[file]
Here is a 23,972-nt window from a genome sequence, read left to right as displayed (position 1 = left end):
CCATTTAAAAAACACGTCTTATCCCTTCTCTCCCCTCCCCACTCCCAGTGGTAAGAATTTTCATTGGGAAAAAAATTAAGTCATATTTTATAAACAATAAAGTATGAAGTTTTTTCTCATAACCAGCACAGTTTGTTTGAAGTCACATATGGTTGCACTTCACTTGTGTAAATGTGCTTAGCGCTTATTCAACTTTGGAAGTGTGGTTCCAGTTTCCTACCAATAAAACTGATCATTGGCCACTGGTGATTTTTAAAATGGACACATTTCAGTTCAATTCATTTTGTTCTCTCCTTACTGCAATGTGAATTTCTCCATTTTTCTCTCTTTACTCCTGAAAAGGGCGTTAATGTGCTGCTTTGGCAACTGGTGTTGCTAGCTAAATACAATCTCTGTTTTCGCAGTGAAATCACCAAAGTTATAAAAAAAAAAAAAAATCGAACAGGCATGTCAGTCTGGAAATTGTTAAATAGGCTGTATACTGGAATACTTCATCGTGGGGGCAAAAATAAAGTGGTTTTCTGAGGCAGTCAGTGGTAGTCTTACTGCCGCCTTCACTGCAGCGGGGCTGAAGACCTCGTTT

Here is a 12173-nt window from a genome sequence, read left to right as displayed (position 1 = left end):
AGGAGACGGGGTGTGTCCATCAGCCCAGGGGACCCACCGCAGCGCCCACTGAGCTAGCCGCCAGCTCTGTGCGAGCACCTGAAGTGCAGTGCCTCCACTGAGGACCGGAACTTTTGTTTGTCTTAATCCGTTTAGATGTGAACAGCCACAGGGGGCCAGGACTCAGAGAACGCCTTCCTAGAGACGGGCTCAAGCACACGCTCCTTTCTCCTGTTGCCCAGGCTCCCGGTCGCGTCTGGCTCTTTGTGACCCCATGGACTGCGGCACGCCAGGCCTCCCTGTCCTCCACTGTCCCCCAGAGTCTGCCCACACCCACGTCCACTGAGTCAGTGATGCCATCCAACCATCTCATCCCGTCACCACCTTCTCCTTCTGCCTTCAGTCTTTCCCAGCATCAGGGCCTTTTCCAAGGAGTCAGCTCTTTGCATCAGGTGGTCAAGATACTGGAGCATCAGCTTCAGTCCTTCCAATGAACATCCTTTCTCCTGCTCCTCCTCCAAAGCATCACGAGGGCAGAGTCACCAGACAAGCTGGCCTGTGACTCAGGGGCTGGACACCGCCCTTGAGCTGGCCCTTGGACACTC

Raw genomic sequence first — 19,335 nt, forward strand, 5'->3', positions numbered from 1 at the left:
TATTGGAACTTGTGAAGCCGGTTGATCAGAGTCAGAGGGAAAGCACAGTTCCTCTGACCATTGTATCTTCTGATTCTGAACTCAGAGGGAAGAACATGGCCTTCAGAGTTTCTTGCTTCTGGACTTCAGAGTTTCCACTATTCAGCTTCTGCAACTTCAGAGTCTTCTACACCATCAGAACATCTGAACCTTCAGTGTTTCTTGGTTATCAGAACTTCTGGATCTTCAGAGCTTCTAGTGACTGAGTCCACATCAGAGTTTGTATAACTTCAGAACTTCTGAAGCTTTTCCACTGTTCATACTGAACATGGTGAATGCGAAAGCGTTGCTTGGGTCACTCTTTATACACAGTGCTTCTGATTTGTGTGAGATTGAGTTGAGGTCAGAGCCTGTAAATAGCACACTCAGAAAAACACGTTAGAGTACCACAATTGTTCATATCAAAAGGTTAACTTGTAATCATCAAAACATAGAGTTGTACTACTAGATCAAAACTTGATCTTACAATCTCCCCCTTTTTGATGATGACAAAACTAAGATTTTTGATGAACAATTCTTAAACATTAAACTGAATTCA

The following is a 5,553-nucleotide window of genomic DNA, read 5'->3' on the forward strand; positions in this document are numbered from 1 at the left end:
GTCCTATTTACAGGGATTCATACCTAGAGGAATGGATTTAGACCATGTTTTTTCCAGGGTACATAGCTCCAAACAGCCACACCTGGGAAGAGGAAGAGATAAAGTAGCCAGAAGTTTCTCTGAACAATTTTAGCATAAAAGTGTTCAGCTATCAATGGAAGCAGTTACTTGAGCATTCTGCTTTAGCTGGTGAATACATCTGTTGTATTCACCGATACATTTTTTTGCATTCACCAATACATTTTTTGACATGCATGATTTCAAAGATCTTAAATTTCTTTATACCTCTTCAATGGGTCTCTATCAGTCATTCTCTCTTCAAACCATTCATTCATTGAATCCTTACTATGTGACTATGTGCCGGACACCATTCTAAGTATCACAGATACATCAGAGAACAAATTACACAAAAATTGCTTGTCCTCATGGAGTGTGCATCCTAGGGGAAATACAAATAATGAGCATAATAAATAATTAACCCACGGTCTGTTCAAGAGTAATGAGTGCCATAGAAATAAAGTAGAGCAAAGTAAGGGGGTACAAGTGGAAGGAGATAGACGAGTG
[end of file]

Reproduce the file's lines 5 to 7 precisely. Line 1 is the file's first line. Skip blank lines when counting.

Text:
Raw genomic sequence first — 19,335 nt, forward strand, 5'->3', positions numbered from 1 at the left:
TATTGGAACTTGTGAAGCCGGTTGATCAGAGTCAGAGGGAAAGCACAGTTCCTCTGACCATTGTATCTTCTGATTCTGAACTCAGAGGGAAGAACATGGCCTTCAGAGTTTCTTGCTTCTGGACTTCAGAGTTTCCACTATTCAGCTTCTGCAACTTCAGAGTCTTCTACACCATCAGAACATCTGAACCTTCAGTGTTTCTTGGTTATCAGAACTTCTGGATCTTCAGAGCTTCTAGTGACTGAGTCCACATCAGAGTTTGTATAACTTCAGAACTTCTGAAGCTTTTCCACTGTTCATACTGAACATGGTGAATGCGAAAGCGTTGCTTGGGTCACTCTTTATACACAGTGCTTCTGATTTGTGTGAGATTGAGTTGAGGTCAGAGCCTGTAAATAGCACACTCAGAAAAACACGTTAGAGTACCACAATTGTTCATATCAAAAGGTTAACTTGTAATCATCAAAACATAGAGTTGTACTACTAGATCAAAACTTGATCTTACAATCTCCCCCTTTTTGATGATGACAAAACTAAGATTTTTGATGAACAATTCTTAAACATTAAACTGAATTCA

The following is a 5,553-nucleotide window of genomic DNA, read 5'->3' on the forward strand; positions in this document are numbered from 1 at the left end: